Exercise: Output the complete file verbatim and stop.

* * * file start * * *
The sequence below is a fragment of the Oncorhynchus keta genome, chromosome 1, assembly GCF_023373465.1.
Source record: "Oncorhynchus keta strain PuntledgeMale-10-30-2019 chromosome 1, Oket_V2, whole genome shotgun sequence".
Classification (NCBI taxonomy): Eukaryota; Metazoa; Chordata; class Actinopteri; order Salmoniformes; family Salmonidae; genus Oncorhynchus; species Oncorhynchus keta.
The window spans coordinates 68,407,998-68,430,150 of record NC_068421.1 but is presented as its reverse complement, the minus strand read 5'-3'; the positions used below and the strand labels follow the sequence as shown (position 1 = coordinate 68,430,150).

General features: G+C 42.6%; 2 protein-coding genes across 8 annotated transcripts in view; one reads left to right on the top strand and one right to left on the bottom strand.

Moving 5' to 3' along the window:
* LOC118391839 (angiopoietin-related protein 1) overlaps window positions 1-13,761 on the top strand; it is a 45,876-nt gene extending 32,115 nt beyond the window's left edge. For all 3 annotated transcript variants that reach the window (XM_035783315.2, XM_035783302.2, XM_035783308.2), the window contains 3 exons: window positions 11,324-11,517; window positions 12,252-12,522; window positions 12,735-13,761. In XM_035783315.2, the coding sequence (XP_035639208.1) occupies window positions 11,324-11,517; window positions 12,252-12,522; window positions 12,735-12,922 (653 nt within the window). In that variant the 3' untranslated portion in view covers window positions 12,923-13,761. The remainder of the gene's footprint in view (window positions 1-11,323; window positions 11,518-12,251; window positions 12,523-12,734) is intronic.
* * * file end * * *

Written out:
The sequence below is a fragment of the Oncorhynchus keta genome, chromosome 1, assembly GCF_023373465.1.
Source record: "Oncorhynchus keta strain PuntledgeMale-10-30-2019 chromosome 1, Oket_V2, whole genome shotgun sequence".
Classification (NCBI taxonomy): Eukaryota; Metazoa; Chordata; class Actinopteri; order Salmoniformes; family Salmonidae; genus Oncorhynchus; species Oncorhynchus keta.
The window spans coordinates 68,407,998-68,430,150 of record NC_068421.1 but is presented as its reverse complement, the minus strand read 5'-3'; the positions used below and the strand labels follow the sequence as shown (position 1 = coordinate 68,430,150).

General features: G+C 42.6%; 2 protein-coding genes across 8 annotated transcripts in view; one reads left to right on the top strand and one right to left on the bottom strand.

Moving 5' to 3' along the window:
* LOC118391839 (angiopoietin-related protein 1) overlaps window positions 1-13,761 on the top strand; it is a 45,876-nt gene extending 32,115 nt beyond the window's left edge. For all 3 annotated transcript variants that reach the window (XM_035783315.2, XM_035783302.2, XM_035783308.2), the window contains 3 exons: window positions 11,324-11,517; window positions 12,252-12,522; window positions 12,735-13,761. In XM_035783315.2, the coding sequence (XP_035639208.1) occupies window positions 11,324-11,517; window positions 12,252-12,522; window positions 12,735-12,922 (653 nt within the window). In that variant the 3' untranslated portion in view covers window positions 12,923-13,761. The remainder of the gene's footprint in view (window positions 1-11,323; window positions 11,518-12,251; window positions 12,523-12,734) is intronic.